"To understand shin bang lets talk about ankle anatomy and ankle biomechanics during skiing.  The group of muscles in the front of your shin are your dorsiflexors and the muscles behind your shin are your plantar flexors.  The function of your dorsiflexors when skiing is to prevent you from falling backwards.  Now if you are skiing in the backseat you are constantly using your dorsiflexors to prevent you from falling backwards.  If you spend a whole day skiing or landing in the backseat, you end up putting a constant load on your dorsiflexors.  You make them work overtime and put them at risk for strain.  That constant load you put on through your dorsiflexors can cause them to become inflamed and very tender to touch.  Then combine that of the pressure of them constantly rubbing on the front of the boot as you shred over uneven terrain and need to use them to stabilize your ankle.  This could result in ending your day short or putting you out of commission the following day(s) as you have to nurse these hurting puppies.  Anyone who is a runner, this is the same group of muscle you injure with shin splints.  This a nagging injury! 

Now, lets take a step back and talk about the biomechanics of efficient skiing.  When you’re skiing, you want to keep you center of gravity forward to progress down the mountain. You do this by keeping an athletic position, maintaining a straight back and hinging through your hips, staying flexed through the hips, knees, and ankles.  All of these things contribute to keeping your weight shifted in front of you and heading down the slope with speed and with little effort.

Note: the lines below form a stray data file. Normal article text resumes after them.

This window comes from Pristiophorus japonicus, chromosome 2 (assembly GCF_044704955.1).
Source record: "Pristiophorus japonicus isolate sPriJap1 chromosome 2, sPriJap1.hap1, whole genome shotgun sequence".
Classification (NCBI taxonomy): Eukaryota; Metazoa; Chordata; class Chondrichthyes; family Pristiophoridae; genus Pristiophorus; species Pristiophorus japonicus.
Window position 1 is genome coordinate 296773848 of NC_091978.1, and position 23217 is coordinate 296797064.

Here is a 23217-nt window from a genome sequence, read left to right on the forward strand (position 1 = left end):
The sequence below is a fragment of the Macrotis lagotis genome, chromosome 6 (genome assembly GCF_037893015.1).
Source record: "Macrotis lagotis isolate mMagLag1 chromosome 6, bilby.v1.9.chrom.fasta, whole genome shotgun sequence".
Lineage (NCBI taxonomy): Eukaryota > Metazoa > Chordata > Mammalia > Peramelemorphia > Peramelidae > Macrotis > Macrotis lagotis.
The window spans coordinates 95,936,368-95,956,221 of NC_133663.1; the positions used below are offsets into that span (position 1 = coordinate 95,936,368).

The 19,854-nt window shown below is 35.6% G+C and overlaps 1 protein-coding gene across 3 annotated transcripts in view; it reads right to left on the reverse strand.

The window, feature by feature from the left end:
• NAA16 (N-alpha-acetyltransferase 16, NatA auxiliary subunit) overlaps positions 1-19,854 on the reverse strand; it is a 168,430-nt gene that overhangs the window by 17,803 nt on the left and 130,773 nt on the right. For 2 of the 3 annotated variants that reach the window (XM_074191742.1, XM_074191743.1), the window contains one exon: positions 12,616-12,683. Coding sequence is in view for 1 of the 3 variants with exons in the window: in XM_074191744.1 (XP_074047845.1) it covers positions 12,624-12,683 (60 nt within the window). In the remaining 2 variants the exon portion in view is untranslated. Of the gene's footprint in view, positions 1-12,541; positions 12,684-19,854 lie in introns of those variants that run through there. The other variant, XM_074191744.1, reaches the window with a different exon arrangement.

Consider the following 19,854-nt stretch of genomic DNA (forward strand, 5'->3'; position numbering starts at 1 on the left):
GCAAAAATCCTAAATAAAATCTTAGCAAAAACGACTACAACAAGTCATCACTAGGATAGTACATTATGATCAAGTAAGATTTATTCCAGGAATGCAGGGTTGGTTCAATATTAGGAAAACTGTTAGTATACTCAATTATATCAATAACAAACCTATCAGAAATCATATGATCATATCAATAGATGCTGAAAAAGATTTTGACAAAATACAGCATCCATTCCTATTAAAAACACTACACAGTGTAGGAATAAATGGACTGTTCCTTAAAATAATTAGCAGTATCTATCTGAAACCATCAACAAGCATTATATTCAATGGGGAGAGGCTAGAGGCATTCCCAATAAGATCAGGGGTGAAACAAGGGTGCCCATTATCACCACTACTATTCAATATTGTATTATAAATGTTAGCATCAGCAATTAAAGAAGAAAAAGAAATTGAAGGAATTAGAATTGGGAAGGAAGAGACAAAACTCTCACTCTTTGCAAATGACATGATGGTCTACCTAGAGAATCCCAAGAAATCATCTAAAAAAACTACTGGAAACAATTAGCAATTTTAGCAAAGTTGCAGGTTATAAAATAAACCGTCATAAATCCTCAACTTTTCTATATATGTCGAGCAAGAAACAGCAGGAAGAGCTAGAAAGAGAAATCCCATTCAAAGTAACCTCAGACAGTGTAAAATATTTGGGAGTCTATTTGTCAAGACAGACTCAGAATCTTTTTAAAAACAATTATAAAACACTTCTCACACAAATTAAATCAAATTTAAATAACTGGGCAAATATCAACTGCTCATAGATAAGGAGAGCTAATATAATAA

Now what if you don’t do the right things?  If you are not flexed at your ankle and skiing forward in a athletic position you will end up in the back seat.

The question is why are you skiing or landing in the back seat?  Why do you keep shifting your center of gravity behind you?  It could be you just do not know how to ski with your weight shifted forward.  You scared bro?!  If you found this blog however, you probably do know how to ski but you might have a boot that is setting you up for failure. 

To avoid shin bang, you simply need to avoid skiing or landing in the backseat.  One thing that can prevent this is a proper boot.  First you need a boot that keeps your heel in place and does not allow your foot to shift forward and backward.  If you your shifting forward and backward that will cause a constant battle between your dorsiflexors and plantar flexors and you will waste a lot of energy that you want to preserve to moving fast and efficiently down the mountain with the least amount of effort as possible.  

You also need a boot that forces you in to dorsiflexion.  This will encourage proper body mechanics further up your kinetic chain and get you to shift your weight forward so you don’t ski back seat.

Lastly you need a boot with a strong spine.  This means the back side of the boot does not bend easily.  This will further encourage dorsiflexion and prevent you from skiing backseat.  

Ultimately a boot with these qualities encourages good body mechanics and allows you to save your energy to focus on keeping you body weight forward and heading down the mountain instead of skiing backseat and spending on overworking your dorsiflexors."

So that's how a Doctor of Physical Therapy describes Shin Bang.  Get a decent pair of boots, a pair of footbeds and stay on top of your skis.  Thanks for contributing dude (Andrew Horton)!